To make matters worse, the Clinton Administration devised the strategy of defending the U.N. from a hostile Congress by publicly trying to whip it into shape. Congress would finally appropriate money for the U.N., according to this strategy, if the U.N. reformed. Reform, however, is a phoney issue; no amount of reform will ever satisfy the most hostile members of Congress. They refuse to understand the U.N. and persist in exposing their ignorance by attacking it as an usurper of American sovereignty. The constant belittling of the U.N. as a bloated bureaucracy in dire need of reform hardly enhanced its image.
The image of the U.N. had become so murky at the beginning of this presidential election year that Republican candidate Bob Dole would repeat the name Boutros Boutros-Ghali with such venom and contempt that you might think he was upset most of all by the sound of the name. It is doubtful that Dole's antics succeeded in swinging more than a handful of voters to his side. Nevertheless, the Clinton team saw no point in losing even that handful over a U.N. Secretary-General that they disliked. They announced their intention to veto him.
The arrogant announcement has annoyed many members of the U.N. and generated a good deal of sympathy for Boutros-Ghali. But there is little hope that he can somehow survive an American veto. Under the U.N. Charter, the 15-member Security Council nominates a Secretary-General for approval by the 185-member General Assembly. Some Boutros-Ghali supporters hope that another of the veto-armed Big Five - China, most likely - will veto every other candidate so long as the U.S. vetoes Boutros-Ghali. With the Security Council paralyzed and unable to nominate a new Secretary-General, the General Assembly might then extend Boutros-Ghali's original term for a few more years, without calling it a second term. That happened once before - when the General Assembly extended Trygve Lie's term for three years in 1950.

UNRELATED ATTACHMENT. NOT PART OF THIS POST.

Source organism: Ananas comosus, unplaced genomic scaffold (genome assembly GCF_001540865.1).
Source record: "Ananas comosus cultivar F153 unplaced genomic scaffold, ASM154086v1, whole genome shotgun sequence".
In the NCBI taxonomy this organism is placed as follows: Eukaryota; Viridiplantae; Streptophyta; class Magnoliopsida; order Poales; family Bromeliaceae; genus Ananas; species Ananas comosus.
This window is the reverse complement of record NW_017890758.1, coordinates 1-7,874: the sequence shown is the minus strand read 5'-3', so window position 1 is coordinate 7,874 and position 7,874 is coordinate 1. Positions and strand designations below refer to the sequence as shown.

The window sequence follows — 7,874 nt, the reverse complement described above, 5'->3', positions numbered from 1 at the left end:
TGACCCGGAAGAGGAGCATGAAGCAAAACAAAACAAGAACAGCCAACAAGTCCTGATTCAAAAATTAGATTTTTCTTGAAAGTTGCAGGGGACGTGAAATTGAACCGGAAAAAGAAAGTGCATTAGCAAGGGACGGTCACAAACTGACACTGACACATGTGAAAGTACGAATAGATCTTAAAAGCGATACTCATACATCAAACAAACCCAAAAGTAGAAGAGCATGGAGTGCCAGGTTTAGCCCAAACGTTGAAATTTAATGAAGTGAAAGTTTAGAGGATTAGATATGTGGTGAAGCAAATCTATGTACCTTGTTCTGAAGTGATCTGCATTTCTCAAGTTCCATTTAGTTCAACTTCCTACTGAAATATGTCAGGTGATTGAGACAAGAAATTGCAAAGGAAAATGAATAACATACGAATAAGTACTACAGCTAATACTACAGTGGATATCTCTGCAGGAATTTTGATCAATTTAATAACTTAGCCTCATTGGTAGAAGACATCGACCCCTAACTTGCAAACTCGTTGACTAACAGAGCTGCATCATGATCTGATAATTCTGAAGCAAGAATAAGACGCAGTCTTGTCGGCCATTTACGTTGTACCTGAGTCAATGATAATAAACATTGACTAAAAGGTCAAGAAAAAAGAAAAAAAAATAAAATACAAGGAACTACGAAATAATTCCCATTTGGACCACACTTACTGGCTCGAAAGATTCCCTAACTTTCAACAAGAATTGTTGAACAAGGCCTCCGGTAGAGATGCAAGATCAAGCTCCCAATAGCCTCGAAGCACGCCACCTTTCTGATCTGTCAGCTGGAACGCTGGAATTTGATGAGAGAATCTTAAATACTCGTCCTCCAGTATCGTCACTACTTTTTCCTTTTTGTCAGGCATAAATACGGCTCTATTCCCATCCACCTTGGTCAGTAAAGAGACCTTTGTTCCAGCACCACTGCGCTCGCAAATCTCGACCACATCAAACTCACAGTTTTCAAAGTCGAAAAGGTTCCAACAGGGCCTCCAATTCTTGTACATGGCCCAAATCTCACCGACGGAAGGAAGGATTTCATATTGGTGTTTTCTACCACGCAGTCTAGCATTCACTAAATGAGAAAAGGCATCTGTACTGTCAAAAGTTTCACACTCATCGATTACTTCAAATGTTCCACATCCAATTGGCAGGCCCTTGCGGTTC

But it is hard to see China vetoing all other candidates - especially if the Americans succeed in their strategy of persuading the Africans to come up with a new African candidate as soon as Boutros-Ghali is vetoed. That suggestion has tempted some African governments already, and there is a good deal of talk in U.N. corridors about the chances of three Africans - Kofi Annan of Ghana, the undersecretary general in charge of peacekeeping; Olara Otunnu of Uganda, the president of the International Peace Academy; and Ahmed Salim Salim of Tanzania, the secretary-general of the Organization of African Unity.
There would be a great irony if Salim Salim slips in. In 1981, the United States used its veto to force him to withdraw. Salim Salim had infuriated the U.S. by leading a victory dance in the aisles ten years earlier when the General Assembly finally voted to admit Communist China to membership. The American choice in 1981 was Kurt Waldheim, running for a third term. But, fortunately for the U.N., The Headwaiter was vetoed by China.